I'm in Scotland. The first person I met called me lass. I also have a nasty suspicion that he was too stingy to give me a lift because he lied about where he was going—I can see you, you know. Is that two for two of the Scottish stereotypes. I had a Mars bar, but I brought it from England so it wasn't deep fried.
It is not that I asked for a lift mind you. He had waved at me going past, turned around and then slowed when he got beside me and apologised because he was 'just going to the next field', and couldn't give a lift. Then he zoomed off in his golf-cart-esque tractor for miles and miles. Either he is the richest landlord in Scotland, and the next field is in the next county or I will see him in the pub. The pub that was twenty-eight kilometers away! Now my feet really know what they have to be mad about. It wasn't technically difficult. A lady in the shop yesterday had told me 'it's all uphill'. I laughed. Of course it is, I'm going north, that's the uphill direction. I wasn't laughing today. I think I had a six or seven kilometer climb. Plus all the other descents and ascents around it. Also, in order to get on the right road—the B6357—I had to go backwards and then back up again for about six k's. There was no way to avoid it. Everyone had told me I wouldn't be able to get through the forest on the paths (that would have cut maybe ten k's off my day). I could see a route through but it would depend on the quality of the path. I got out my compass (which has not a single idea where north is), gave myself a quick guessing game of how to use it (moot when the compass has no sense of direction) and took a two k' round trip look into the forest to see if I could do it. I should have listened. The path I wanted was so poor I would have broken a leg. I could see that it was possible to do while looking out over the valley, but I knew once I went into the valley the perspective would be lost and so would I. I went back to the road. I managed to cut a tad off the aggravating detour by following a disused rail line but, as you can see, it was still a long day. And it rained. And, if I stopped somewhere to rest my poor feet, the midges descended. I nearly jumped with joy when I saw the Horse and Hounds. The guy in the Kielder shop had called them yesterday for me so I could have accommodation as a goal to get me through the day.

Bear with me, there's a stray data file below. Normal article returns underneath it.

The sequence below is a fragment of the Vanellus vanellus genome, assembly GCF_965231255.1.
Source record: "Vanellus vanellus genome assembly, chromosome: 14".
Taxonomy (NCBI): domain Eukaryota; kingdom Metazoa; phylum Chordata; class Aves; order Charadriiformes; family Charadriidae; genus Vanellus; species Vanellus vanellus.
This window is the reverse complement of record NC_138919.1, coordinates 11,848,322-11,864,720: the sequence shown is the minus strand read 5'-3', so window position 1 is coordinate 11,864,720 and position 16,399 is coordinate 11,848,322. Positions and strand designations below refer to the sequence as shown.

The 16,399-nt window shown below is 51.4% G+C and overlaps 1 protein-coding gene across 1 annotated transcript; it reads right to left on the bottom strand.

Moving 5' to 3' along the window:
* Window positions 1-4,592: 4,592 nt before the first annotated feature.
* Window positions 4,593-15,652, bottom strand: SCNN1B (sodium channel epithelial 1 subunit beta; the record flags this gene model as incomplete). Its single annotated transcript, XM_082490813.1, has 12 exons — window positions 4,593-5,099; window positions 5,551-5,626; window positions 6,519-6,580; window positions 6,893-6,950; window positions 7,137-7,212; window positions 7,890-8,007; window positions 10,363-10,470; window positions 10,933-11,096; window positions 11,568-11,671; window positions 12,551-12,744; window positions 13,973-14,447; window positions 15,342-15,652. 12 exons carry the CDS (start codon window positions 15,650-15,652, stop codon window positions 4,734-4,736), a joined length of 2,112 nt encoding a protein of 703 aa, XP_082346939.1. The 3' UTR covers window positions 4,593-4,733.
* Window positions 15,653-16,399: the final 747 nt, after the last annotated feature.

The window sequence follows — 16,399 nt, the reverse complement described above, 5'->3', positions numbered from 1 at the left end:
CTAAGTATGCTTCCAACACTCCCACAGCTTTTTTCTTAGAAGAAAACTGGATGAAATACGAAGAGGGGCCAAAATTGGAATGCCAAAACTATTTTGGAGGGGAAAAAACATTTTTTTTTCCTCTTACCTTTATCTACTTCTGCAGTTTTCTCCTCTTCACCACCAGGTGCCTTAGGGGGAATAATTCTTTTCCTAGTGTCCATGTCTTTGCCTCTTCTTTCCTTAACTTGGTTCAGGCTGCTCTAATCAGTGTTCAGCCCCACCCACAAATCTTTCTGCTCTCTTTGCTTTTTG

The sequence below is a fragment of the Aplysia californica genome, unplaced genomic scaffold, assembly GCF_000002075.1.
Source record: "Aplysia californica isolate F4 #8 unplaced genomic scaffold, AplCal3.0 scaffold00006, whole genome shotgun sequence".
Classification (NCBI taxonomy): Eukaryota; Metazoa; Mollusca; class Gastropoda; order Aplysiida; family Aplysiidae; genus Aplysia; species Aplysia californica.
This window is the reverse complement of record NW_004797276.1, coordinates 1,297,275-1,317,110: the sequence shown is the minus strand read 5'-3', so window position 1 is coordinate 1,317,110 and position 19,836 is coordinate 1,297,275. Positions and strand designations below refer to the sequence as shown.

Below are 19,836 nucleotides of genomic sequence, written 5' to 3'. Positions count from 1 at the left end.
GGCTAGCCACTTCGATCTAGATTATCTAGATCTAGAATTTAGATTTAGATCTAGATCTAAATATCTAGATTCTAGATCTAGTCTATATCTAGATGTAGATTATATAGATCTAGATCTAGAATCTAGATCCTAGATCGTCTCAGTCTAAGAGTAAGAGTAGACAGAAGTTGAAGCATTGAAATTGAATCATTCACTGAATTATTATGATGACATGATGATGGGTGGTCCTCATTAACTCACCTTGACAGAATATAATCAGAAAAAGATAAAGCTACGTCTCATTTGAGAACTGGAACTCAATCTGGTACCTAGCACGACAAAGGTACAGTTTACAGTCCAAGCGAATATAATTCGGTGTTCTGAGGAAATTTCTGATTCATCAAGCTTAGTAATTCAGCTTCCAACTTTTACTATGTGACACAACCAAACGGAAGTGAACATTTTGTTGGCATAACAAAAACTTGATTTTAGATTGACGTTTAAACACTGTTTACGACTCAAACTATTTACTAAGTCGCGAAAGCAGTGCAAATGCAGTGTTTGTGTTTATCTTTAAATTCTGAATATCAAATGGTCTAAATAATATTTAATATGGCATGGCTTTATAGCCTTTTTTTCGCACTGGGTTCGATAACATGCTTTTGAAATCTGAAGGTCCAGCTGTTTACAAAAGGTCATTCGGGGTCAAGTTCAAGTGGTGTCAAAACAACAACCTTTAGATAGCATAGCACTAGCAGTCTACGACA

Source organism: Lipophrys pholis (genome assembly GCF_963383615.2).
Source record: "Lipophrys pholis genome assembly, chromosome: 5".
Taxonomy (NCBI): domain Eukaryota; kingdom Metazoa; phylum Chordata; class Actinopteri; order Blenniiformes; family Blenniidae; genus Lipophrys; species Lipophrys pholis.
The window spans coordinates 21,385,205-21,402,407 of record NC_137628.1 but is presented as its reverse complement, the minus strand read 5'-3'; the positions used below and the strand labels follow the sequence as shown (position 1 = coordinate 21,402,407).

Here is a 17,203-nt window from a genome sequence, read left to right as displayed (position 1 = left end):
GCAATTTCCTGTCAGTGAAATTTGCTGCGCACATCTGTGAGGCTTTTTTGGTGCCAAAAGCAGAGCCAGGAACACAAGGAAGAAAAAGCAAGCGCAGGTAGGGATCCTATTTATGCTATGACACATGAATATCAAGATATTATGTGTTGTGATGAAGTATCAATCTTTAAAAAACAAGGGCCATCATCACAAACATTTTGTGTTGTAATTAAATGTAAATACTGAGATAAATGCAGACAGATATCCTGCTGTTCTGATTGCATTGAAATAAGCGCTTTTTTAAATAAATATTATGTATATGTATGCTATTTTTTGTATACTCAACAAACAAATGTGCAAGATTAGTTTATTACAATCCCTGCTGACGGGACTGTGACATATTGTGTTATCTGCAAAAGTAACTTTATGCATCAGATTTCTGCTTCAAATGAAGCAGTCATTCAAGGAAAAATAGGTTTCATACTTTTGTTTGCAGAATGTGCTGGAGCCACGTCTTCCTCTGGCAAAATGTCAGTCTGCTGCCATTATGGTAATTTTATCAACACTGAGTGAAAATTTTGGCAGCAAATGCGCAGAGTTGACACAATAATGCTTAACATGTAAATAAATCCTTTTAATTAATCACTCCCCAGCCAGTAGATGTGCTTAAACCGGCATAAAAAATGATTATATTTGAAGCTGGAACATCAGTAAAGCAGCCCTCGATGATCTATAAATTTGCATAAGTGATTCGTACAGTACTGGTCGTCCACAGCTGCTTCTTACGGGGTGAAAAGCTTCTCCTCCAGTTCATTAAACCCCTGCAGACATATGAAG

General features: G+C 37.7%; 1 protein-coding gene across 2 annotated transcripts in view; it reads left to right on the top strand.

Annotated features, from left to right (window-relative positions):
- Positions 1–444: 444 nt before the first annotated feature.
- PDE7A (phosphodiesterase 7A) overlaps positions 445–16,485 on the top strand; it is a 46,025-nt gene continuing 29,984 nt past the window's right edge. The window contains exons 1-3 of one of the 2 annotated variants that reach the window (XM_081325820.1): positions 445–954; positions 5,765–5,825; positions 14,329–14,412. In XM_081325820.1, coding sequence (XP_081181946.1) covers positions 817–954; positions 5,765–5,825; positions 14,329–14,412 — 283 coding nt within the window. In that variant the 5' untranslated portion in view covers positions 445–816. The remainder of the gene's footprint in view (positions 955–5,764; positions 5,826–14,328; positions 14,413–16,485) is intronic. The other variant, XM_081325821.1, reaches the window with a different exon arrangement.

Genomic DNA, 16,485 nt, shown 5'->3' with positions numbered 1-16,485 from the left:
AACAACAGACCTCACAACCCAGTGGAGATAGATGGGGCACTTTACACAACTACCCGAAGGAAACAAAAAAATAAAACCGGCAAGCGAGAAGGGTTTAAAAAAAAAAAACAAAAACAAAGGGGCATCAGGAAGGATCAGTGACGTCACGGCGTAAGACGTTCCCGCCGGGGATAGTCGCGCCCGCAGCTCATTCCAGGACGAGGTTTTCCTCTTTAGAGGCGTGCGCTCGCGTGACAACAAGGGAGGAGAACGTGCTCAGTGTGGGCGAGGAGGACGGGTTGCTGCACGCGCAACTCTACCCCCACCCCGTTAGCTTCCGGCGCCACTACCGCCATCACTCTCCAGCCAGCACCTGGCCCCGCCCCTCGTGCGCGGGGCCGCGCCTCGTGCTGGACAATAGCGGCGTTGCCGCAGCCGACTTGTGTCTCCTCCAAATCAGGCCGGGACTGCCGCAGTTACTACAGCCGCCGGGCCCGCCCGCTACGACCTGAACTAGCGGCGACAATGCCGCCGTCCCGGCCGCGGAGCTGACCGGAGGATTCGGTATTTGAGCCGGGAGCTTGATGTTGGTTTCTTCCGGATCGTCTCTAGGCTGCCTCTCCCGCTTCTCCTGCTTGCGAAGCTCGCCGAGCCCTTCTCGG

My shower is a sauna. I am not being metaphoric: it is a sauna with a little wooden seat. I had a sauna. Thirty-eight degreees it got to in there. Then you have your shower straight away. Nice. Not sure if it is enough to remove the stiffness. Is this supposed to be good for me? I think tomorrow I will do about ten kilometers and that will bring everything back to normal. I am definitely no superwoman!
Good night to Bonchester Bridge, good night to you.